Diet pills (or at least some form of weight-loss supplements) have been around since the dawn of man. In ancient Greece, physicians would often prescribe laxatives and other “medicine” to aid in weight loss. Diet pills, however, haven’t exactly had the best reputation over the past few decades. Fen-phen became the most commonly prescribed weight-loss drug before it was discovered that it had the potential to cause fatal pulmonary hypertension and valvular heart disease. Ephedra (and weight-loss drugs containing Ephedrine such as the popular Ripped Fuel) then ruled the marketplace until 2004 when the death of Baltimore Orioles pitching prospect Steve Belcher raised a few eyebrows and it was removed from the US Market because of fears that it raised blood pressure and could possibly cause strokes and death. Meanwhile, Diet Pills are still going strong as we see everyone from The Biggest Loser trainer Jillian Michaels to Jersey Shore star Snooki selling their magic weight-loss beans.
11. Ab Roller
Back in the day, people used to do these things call sit-ups and crunches to work their abdominal muscles. They didn’t require anything other than your own body weight and a flat surface to lie on. They seemed to do the trick for a couple hundred years. Then someone went ahead and invented something called the Ab Roller. It was basically just a cumbersome machine that helped you do the same damn crunches you were already doing, but it claimed to be more effective. It became a huge hit, everyone seemed to have one sitting in their living rooms, and a whole rash of abdominal workout tools came along. Here are a few of the most memorable ones: Ab Wheel, Ab Lounge, Ab Rocket, Ab Glider, Ab Circle and Ab Coaster. And that’s just the beginning; there are tons more where those came from. The fad, however, has faded in recent years. Most of the Ab Rollers we see nowadays are either sitting on lawns during garage sales or disassembled in the basement. Turns out those regular old crunches work just fine.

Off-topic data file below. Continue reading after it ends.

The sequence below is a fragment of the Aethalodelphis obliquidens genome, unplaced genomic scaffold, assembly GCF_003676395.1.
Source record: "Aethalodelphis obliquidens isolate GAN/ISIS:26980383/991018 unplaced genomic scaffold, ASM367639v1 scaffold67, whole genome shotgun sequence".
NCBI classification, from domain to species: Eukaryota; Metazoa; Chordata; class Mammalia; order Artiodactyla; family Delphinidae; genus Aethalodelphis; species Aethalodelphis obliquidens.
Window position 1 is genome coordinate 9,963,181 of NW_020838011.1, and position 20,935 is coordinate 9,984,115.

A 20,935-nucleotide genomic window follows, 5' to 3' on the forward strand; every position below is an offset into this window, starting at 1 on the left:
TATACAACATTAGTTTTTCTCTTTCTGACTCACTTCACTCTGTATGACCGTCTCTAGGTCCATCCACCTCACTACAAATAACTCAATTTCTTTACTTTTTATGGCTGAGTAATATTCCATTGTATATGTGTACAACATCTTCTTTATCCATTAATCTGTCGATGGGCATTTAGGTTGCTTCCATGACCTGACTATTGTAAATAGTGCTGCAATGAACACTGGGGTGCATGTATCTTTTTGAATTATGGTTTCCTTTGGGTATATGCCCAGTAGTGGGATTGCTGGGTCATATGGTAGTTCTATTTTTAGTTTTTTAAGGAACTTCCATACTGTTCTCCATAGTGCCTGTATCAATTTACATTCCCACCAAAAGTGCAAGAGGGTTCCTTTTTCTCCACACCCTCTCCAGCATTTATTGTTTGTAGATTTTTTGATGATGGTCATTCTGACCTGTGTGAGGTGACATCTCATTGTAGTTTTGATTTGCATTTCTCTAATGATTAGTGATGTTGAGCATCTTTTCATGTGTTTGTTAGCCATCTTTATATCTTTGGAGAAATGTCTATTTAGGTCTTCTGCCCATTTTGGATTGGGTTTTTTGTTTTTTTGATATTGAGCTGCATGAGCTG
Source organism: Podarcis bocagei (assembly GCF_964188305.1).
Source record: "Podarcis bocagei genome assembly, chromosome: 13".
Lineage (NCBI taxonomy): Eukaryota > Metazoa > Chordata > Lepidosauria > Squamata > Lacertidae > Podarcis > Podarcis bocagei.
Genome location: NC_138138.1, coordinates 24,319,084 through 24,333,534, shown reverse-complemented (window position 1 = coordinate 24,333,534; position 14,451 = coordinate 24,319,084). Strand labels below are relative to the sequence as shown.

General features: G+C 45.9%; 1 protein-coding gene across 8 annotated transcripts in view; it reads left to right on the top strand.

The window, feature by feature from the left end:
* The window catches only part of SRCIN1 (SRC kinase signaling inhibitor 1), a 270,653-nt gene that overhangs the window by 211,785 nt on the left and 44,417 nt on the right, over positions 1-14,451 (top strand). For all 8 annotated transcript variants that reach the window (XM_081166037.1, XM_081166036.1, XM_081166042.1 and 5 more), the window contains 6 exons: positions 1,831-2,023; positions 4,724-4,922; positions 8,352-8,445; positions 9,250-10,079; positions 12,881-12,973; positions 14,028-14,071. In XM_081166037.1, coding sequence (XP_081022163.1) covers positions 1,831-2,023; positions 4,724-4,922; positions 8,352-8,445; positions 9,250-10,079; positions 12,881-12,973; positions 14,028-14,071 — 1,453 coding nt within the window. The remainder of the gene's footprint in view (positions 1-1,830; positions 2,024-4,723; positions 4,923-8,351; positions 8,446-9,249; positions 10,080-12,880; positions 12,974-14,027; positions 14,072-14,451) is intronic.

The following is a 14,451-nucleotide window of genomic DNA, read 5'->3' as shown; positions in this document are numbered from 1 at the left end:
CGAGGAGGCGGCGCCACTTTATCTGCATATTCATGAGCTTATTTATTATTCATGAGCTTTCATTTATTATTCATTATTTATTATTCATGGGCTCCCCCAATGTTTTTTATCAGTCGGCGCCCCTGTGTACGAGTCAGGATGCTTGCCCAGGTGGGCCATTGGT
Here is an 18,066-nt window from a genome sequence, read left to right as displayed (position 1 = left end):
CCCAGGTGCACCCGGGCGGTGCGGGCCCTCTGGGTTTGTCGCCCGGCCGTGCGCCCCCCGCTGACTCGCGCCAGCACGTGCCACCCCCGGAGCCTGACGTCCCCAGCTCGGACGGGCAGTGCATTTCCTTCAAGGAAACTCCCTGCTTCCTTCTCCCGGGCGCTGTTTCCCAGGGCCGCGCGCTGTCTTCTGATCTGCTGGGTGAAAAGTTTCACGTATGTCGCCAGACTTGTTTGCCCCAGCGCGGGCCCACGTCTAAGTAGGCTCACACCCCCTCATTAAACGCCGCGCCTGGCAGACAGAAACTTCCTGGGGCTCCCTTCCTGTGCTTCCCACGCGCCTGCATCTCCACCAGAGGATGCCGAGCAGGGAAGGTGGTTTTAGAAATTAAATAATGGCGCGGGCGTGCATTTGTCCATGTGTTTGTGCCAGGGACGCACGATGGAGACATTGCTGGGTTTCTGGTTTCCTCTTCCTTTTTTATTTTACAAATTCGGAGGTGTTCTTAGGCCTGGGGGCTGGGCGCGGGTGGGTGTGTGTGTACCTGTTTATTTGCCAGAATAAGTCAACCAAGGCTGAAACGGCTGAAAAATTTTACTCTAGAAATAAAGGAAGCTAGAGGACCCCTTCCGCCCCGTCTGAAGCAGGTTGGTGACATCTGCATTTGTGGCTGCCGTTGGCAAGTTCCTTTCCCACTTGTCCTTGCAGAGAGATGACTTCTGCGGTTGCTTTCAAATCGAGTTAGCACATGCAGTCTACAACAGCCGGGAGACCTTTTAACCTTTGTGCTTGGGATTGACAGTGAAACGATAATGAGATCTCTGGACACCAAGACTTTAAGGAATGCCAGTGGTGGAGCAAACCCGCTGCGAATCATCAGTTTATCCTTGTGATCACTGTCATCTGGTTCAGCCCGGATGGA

12. Wii Fit & Assorted Fitness Video Games
We definitely have to give credit to Nintendo’s Wii Fit for getting a whole new generation of lazy kids off the couch and moving their bodies around at least a little bit. The game’s yoga, strength training, aerobics, and balance games might not be the most effective way for people to lose weight, but they do provide some form of exercise to the people that probably wouldn’t have done any exercise otherwise. So just how popular did Wii Fit become in the late 2000s? By May 2010, the game had sold over twenty million copies worldwide. That’s a whole lot of people swiveling their hips with a virtual hula-hoop and jogging in place with a controller in their pocket. The fitness video game craze only grew with Microsoft’s unveiling of the Xbox Kinect and Sony’s Playstation Move and, although it doesn’t get nearly as much media hype as it once did, the getting-fit-through-video-games fad is still going strong. Hey, if it helps people get off their butts and get moving, that’s fine with us.
13. Boot Camps
The 1990s gave us so many awesome things: Reebok Pumps, Fanny Packs and the Spice Girls. Oh, and they introduced the get-fit-in-just-four-to-six-weeks-while-this-ex-military-guy-screams-at-you fitness fad of Boot Camps. Based very loosely on military aspects of training, Boot Camps often involved ex-military instructors, group exercises strung together with very little rest in between, and the idea of pulling together as a team to get the job done. Popularity may have dipped a bit in the 2000s, but Boot Camps have come roaring back in the past few years as a way to drop some pounds with your friends while getting berated. The exercises are fun and worthy additions to any fitness routine, but we’re not so sure about the whole theatrical aspect of this fad. What we are sure about, however, is that ex-military guy that Maury Povich always brought on to put the unruly teenagers through a fitness Boot Camp. You remember him? Yeah, he was awesome. NEXT: Feel the power >>
14. Power Plate
One of the more recent additions to the fitness fads list is the Power Plate. Essentially a large, expensive, vibrating platform used as an exercise machine, the Power Plate has a vibrating base upon which you’re supposed to do more traditional exercises like push-ups and squats. The makers claim that the vibrations from the machine cause an involuntary reflex muscle contraction twenty-five to fifty more times per second than by doing these exercises without the Power Plate. The makers claim that only ten minutes of exercise on the Power Plate can provide increased strength, power, and definition. Oh, and they promise that you’ll be able to shoot rainbows out of your fingertips. Ok, maybe they don’t, but they do have celebrities like Clint Eastwood, Madonna, Sting, and Hilary Swank singing their machine’s praises. If that’s not enough to get us vibrating the day away, we don’t know what is.